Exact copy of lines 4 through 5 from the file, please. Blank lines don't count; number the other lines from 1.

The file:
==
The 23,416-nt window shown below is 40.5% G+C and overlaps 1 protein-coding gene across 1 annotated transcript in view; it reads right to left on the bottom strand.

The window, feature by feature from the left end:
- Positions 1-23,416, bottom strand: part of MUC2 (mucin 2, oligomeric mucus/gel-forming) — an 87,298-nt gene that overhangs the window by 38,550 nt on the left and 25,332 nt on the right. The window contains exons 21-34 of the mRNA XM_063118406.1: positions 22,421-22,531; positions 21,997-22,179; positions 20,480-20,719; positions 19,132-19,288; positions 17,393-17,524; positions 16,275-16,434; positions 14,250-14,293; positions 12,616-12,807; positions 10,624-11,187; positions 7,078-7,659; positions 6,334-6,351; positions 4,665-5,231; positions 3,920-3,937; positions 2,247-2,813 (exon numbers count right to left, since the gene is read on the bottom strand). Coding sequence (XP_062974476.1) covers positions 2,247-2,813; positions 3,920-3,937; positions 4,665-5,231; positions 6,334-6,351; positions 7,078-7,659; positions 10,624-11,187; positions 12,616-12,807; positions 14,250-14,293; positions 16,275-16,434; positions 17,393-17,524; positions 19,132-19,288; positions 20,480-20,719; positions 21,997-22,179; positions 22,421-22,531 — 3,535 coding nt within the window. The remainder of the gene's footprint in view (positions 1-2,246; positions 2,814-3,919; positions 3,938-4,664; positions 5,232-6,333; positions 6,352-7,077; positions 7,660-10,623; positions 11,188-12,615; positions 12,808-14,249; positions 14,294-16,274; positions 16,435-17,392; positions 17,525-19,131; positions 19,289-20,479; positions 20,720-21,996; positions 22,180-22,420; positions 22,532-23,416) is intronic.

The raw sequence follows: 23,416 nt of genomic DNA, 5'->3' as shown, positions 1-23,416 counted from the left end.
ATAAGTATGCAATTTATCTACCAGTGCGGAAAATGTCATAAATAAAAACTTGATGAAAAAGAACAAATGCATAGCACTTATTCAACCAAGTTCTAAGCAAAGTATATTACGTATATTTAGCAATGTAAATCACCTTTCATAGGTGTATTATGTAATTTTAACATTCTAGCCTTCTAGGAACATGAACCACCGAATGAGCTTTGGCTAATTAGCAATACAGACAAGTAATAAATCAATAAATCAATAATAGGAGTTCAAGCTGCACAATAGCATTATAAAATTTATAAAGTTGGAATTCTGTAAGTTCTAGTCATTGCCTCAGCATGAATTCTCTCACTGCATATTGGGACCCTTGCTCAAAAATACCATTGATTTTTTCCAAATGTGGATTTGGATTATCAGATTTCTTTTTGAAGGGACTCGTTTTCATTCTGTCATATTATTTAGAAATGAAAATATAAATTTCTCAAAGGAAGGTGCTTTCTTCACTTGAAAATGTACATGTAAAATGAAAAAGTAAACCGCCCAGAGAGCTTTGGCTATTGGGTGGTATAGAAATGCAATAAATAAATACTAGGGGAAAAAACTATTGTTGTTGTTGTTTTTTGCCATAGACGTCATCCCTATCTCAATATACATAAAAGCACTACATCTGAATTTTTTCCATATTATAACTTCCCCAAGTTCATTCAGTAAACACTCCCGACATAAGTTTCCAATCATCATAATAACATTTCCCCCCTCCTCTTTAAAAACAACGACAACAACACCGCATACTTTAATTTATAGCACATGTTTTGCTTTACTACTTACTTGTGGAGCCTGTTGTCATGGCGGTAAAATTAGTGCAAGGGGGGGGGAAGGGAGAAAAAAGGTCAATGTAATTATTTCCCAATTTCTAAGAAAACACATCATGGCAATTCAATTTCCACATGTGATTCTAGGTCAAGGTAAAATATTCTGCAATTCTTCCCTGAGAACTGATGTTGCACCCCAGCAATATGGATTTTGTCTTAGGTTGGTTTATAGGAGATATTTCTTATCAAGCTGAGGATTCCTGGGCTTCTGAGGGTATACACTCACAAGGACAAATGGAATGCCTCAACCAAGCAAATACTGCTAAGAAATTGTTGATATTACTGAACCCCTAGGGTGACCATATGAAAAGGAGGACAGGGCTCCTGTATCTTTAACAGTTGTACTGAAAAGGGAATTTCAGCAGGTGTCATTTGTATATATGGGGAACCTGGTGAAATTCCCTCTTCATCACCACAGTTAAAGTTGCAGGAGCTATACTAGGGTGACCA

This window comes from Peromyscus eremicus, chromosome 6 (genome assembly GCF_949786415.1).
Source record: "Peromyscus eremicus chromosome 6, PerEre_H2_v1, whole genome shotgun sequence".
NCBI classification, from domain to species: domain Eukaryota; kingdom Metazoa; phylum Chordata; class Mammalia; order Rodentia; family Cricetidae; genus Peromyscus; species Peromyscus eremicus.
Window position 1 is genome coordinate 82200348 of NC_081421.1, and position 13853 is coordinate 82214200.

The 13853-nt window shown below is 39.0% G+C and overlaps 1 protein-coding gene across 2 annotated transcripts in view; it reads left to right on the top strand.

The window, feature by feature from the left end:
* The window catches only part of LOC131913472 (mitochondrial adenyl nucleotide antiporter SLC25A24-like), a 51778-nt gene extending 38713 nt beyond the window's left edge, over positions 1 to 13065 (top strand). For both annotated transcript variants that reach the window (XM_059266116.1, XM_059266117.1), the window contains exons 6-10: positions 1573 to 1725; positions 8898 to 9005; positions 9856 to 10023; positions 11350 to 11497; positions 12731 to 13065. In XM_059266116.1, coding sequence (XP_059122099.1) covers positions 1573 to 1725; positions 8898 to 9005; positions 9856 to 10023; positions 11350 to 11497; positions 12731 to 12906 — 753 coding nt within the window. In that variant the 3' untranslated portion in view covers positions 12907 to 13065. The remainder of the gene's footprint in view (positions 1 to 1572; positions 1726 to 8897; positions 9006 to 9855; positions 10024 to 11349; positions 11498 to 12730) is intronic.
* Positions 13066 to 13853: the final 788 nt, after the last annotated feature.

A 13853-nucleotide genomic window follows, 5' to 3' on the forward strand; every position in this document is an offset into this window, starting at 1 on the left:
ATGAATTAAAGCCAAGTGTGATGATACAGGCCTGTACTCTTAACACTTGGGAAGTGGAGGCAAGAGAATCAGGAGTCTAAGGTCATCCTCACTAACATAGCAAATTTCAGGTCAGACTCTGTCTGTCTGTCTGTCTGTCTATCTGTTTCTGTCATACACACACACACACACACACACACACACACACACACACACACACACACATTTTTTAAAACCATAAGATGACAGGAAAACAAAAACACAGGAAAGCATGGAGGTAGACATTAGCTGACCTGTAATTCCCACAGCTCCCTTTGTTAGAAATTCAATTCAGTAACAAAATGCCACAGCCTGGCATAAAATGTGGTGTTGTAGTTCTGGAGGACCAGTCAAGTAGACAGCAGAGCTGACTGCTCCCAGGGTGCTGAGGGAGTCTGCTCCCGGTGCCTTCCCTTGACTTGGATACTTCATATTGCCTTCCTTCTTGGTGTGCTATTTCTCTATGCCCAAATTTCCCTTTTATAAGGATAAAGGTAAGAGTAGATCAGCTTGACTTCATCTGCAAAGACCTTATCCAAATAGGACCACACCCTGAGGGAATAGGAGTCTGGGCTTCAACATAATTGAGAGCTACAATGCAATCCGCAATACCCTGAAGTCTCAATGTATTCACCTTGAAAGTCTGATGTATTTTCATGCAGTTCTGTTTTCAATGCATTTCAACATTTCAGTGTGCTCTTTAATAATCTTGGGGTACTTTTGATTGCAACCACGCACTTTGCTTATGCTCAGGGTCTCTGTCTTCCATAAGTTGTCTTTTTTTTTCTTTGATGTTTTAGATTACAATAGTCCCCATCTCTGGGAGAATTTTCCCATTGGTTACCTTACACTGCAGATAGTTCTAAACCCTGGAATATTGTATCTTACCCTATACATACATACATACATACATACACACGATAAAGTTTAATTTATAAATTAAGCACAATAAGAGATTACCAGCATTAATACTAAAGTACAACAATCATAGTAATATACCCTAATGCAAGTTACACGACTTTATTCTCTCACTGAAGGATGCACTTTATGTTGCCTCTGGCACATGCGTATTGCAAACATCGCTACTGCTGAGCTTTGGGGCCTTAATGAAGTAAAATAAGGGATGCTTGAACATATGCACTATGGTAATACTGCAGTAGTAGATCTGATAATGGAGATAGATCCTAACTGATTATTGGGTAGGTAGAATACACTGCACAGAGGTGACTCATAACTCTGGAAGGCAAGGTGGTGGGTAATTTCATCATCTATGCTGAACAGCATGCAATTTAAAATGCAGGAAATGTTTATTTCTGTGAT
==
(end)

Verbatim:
The raw sequence follows: 23,416 nt of genomic DNA, 5'->3' as shown, positions 1-23,416 counted from the left end.
ATAAGTATGCAATTTATCTACCAGTGCGGAAAATGTCATAAATAAAAACTTGATGAAAAAGAACAAATGCATAGCACTTATTCAACCAAGTTCTAAGCAAAGTATATTACGTATATTTAGCAATGTAAATCACCTTTCATAGGTGTATTATGTAATTTTAACATTCTAGCCTTCTAGGAACATGAACCACCGAATGAGCTTTGGCTAATTAGCAATACAGACAAGTAATAAATCAATAAATCAATAATAGGAGTTCAAGCTGCACAATAGCATTATAAAATTTATAAAGTTGGAATTCTGTAAGTTCTAGTCATTGCCTCAGCATGAATTCTCTCACTGCATATTGGGACCCTTGCTCAAAAATACCATTGATTTTTTCCAAATGTGGATTTGGATTATCAGATTTCTTTTTGAAGGGACTCGTTTTCATTCTGTCATATTATTTAGAAATGAAAATATAAATTTCTCAAAGGAAGGTGCTTTCTTCACTTGAAAATGTACATGTAAAATGAAAAAGTAAACCGCCCAGAGAGCTTTGGCTATTGGGTGGTATAGAAATGCAATAAATAAATACTAGGGGAAAAAACTATTGTTGTTGTTGTTTTTTGCCATAGACGTCATCCCTATCTCAATATACATAAAAGCACTACATCTGAATTTTTTCCATATTATAACTTCCCCAAGTTCATTCAGTAAACACTCCCGACATAAGTTTCCAATCATCATAATAACATTTCCCCCCTCCTCTTTAAAAACAACGACAACAACACCGCATACTTTAATTTATAGCACATGTTTTGCTTTACTACTTACTTGTGGAGCCTGTTGTCATGGCGGTAAAATTAGTGCAAGGGGGGGGGAAGGGAGAAAAAAGGTCAATGTAATTATTTCCCAATTTCTAAGAAAACACATCATGGCAATTCAATTTCCACATGTGATTCTAGGTCAAGGTAAAATATTCTGCAATTCTTCCCTGAGAACTGATGTTGCACCCCAGCAATATGGATTTTGTCTTAGGTTGGTTTATAGGAGATATTTCTTATCAAGCTGAGGATTCCTGGGCTTCTGAGGGTATACACTCACAAGGACAAATGGAATGCCTCAACCAAGCAAATACTGCTAAGAAATTGTTGATATTACTGAACCCCTAGGGTGACCATATGAAAAGGAGGACAGGGCTCCTGTATCTTTAACAGTTGTACTGAAAAGGGAATTTCAGCAGGTGTCATTTGTATATATGGGGAACCTGGTGAAATTCCCTCTTCATCACCACAGTTAAAGTTGCAGGAGCTATACTAGGGTGACCA